Brandon Hammond won audiences over in 1997 when he starred in Soul Food as Big Momma’s bright-eyed and loving grandson, Ahmad, who only wanted to see his family get back together. Fast-forward 15 years: Now 28, the film school graduate is more comfortable behind the camera’s lens, working behind the scenes on personal projects. caught up with Hammond to find out if he kept in touch with castmates, whether he felt pigeonholed after such a big role, and what else he’s been up to since. Can you believe it’s been 15 years since Soul Food premiered?
BRANDON HAMMOND: I can’t. I have a Facebook page and a lot of people add me as a friend and say, “I just saw Soul Food the other day and my mom and I were watching it…” And these are people who are much younger than me watching it. You would think that it came out a year ago. I still have a pretty young face. A lot of people recognize me as Ahmad, Big Momma’s favorite grandson. Being the youngest in the cast, who were you closet with on set?
HAMMOND: It’s funny because I got really close to George Tillman, the director. But I definitely got close to Vivica A. Fox. We went to a Chicago Bulls game; we went out to eat. We spent a lot of time away from the set together. Mekhi Phifer, Michael Beach, they kind of took me under their wing. It was probably hard for them because I was really the only kid on set. Do you feel like your career has been pigeonholed because of how well you portrayed Ahmad?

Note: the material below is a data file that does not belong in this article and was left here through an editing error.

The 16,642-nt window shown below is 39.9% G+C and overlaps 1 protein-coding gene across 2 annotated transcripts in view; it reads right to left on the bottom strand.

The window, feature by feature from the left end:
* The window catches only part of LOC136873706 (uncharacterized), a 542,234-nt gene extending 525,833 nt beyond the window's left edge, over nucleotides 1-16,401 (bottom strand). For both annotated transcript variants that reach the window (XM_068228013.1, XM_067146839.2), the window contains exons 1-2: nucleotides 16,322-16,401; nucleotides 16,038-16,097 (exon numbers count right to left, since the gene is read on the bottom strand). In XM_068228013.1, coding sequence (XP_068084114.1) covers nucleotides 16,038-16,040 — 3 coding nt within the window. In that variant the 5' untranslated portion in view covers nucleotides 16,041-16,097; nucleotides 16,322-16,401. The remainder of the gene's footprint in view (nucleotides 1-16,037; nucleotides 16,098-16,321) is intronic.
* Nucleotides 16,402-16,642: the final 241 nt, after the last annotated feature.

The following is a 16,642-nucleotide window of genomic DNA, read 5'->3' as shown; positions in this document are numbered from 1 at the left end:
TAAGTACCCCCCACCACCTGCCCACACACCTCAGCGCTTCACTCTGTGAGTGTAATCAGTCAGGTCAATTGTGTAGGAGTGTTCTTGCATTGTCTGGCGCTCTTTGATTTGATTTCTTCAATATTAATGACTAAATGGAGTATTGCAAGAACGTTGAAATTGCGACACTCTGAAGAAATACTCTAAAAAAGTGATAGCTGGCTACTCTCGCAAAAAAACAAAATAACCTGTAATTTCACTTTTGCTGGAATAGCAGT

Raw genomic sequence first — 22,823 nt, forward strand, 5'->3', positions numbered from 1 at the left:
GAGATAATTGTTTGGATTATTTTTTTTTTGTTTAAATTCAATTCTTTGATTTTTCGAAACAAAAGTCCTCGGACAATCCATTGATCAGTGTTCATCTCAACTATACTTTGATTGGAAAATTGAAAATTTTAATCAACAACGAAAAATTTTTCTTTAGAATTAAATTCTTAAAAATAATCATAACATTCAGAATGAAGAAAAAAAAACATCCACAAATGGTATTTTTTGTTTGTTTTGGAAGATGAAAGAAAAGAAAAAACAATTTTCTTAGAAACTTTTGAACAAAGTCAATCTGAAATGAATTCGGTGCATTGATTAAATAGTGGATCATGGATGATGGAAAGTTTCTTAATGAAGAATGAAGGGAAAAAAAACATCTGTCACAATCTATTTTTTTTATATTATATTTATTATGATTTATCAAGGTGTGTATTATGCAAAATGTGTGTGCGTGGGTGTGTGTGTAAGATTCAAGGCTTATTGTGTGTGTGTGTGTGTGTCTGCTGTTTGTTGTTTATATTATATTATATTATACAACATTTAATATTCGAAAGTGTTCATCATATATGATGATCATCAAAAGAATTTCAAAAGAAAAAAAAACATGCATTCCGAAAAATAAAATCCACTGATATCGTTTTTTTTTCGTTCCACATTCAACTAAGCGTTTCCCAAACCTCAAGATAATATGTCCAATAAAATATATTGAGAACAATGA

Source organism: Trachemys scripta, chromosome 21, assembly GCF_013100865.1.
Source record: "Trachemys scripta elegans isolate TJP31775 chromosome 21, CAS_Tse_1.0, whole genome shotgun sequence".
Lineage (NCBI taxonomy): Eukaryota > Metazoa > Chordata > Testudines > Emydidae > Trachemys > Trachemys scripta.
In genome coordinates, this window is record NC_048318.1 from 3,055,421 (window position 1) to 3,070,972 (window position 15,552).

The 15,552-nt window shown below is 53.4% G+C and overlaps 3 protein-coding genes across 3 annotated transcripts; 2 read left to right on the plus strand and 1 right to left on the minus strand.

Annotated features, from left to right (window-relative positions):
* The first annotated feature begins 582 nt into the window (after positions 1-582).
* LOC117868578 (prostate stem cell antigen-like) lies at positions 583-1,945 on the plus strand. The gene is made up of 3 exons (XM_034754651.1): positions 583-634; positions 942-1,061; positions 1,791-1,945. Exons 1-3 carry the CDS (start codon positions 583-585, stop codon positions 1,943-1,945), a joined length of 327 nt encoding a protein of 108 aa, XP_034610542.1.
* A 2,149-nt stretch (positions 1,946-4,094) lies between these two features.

HAMMOND: I would say obviously it’s my most recognizable role. I do get recognized for other things I did. Whenever I see someone, that’s the first thing they say. I think it’s very flattering. They actually approached me to do Soul Food the TV show, but for whatever reason it didn’t work out. I think that if I had done the show it would have made things a little worse in terms of being pigeonholed. Do you have a favorite memory?
HAMMOND: Wow, so many great memories from filming. I would say doing the table read. That was the first time I got to meet Vanessa, Vivica, Mekhi, Nia – everybody, and just have it all come together. And to say “Wow, I’m working with all these people.” And to have such a significant role and be the storyteller of the film. It meant a lot to me. It’s 15 years later. Where would Ahmad be today?
HAMMOND: Ahmad was 10 in the film and he would be 25 today… Ahmad played basketball and played sports. If he wasn’t playing ball or something like that he would be honoring Big Momma or his mom in some way. He might be doing what I’m doing. He might be a writer or doing something creative. But if he wasn’t playing basketball he would definitely have his degree and make his mom proud and Big Momma proud. What have you been working on since the film wrapped?
HAMMOND: I’ve done a lot things behind the scenes — writing and directing. I’ve done a few short films as a writer and director. Right now, my friends and I are creating this TV show idea that I’ve written the script for. We hope to present the idea as a webisode series as a 30-minute half-hour show called The Biz. That’s been my focus now. It’s a satire. I don’t want to say it’s like Entourage but it’s similar in that it focuses on three actors. Where Entourage shows the glamorous side of the entertainment industry, this shows the other side. Lastly, for everyone wondering about your romantic life: Are you dating, do you have kids?
HAMMOND: No kids. I’m not dating. I’m single. I’ve had a couple of relationships here and there, but nothing serious. I’m very single!

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Click here to read what Nia Long and Vivica A. Fox had to say about Soul Food on its 15th anniversary.